Not having a pot to piss in is another 20th-century piss-idiom, distinctive in that here piss isn’t metaphorical (signifying something of little value) but literal. The full saying is “So poor s/he didn’t have a pot to piss in or a window to throw it out of”; the OED calls it “chiefly U.S.” and for the first citation gives the 1934 typescript of Nightwood, a novel by Djuna Barnes that was published in  1936. (Barnes included “…or a window to throw it from.”) Snopes claims, without documentation, that the expression  goes back to 1905 :

Before the days of indoor plumbing, bedrooms were equipped with chamber pots, wide-mouthed vessels used by the room’s occupants as ad hoc toilets during the middle of the night. (Once bodily contributed to, such containers were covered with cloths, placed back into the cabinets (commodes) they’d come from or slid under beds, then retrieved in the morning and emptied into the home’s privy.) While this colorful phrase deals with a houseware item common for centuries, the saying itself dates only to 1905. However broke people may have been in the more distant past, there weren’t hordes of them unable to afford vessels of any kind to pee into.

In the world of branding, vulgar terms for excretory functions appear more frequently, and in odder contexts, than you might predict. There are a bunch of brand names with slang terms for defecation: see Chicken Poop Lip Balm, Poo-Pourri toilet spray (famous for slightly surreal commercial spots), and competing cereal brands called Crapola! and Holy Crap. By contrast, piss brands are relatively scarce. I found only Piss Beer, from Australia (the URL is euphemised to Pi55.com) and the evocative Piss Off, a “shampoo and conditioner” for wetsuits that may have been worn for a few hours past holding capacity.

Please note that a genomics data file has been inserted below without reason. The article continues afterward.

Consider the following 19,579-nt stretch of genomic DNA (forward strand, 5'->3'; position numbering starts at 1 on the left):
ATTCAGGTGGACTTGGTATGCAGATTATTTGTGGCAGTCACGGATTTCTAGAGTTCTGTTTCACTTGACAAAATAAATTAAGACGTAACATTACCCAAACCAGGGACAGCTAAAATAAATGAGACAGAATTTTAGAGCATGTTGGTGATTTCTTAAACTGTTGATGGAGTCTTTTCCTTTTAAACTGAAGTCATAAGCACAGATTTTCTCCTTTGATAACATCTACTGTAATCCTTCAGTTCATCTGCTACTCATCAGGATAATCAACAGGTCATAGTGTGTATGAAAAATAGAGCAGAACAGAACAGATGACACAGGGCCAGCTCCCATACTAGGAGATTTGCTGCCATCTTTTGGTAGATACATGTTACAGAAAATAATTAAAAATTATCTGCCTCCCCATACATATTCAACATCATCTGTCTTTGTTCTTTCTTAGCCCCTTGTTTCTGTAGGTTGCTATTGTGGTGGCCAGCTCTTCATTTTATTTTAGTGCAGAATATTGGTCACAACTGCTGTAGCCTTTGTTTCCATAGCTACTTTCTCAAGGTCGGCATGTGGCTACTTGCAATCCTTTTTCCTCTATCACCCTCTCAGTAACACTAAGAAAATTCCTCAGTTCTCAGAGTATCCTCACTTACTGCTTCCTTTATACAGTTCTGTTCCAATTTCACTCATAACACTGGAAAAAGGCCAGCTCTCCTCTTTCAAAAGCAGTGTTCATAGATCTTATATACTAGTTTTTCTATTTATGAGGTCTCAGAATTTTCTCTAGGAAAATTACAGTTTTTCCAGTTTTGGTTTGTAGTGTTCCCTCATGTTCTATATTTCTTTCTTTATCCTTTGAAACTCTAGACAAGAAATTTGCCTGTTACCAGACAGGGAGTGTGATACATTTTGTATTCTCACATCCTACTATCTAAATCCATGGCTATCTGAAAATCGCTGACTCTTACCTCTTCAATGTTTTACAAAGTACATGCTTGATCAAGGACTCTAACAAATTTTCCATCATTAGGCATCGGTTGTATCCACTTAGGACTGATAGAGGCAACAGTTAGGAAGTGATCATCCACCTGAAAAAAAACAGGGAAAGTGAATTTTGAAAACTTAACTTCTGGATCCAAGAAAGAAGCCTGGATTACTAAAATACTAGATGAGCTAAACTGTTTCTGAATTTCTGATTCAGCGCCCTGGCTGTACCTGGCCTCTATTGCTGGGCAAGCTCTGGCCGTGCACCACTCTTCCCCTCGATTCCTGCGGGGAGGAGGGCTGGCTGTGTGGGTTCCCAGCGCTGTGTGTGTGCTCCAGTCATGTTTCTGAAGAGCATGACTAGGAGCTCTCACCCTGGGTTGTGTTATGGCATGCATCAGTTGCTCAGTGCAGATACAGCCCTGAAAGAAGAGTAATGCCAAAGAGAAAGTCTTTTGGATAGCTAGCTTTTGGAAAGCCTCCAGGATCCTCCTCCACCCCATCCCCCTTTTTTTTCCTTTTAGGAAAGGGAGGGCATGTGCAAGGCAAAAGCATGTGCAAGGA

8 thoughts on “A pot to piss in

  1. Scott Underwood December 26, 2014 / 8:35 pm

    Back in the ’80s, I would sometimes watch the late-night ramblings of Dr Gene Scott, the sunglass-wearing Christian televangelist who would yell at the TV, smoke cigars, play saxophone, read from books, and just generally be amusingly nuts.

    One night I was surprised to see the band playing a song, “Kill a Piss-ant for Jesus,” while the camera panned around a large painting depicting the little creatures. I understand it is a common name for a type of ant in addition to a pejorative, but it still slightly shocked me — not only the insanity of it, but that this “man of God” would use that term, and that I would hear it on TV.

    Here’s some video of the song, along with some memories of the man:

    Werner Herzog did a documentary on him, “God’s Angry Man”:


  2. Danwriter December 29, 2014 / 6:24 pm

    Let’s not forget about the best part of the ad: “Wife Knows Otherwise?” Which posits the chamberpot not only as a utilitarian vessel but also a way to hide other assets in anticipation of a pending divorce settlement.


  3. fixpeg December 29, 2014 / 6:32 pm

    The King James usage is a literal translation of a common Biblical Hebrew expression usually referring to a male person. The typical BH usage is in a passage indicating that every last male person in a place will be killed, so that there will not be left a single one who pisses against the wall.


  4. Clifford November 19, 2020 / 10:48 am

    Reading An American Marriage by Tayari Jones. Page4 “we had neither pot nor window”.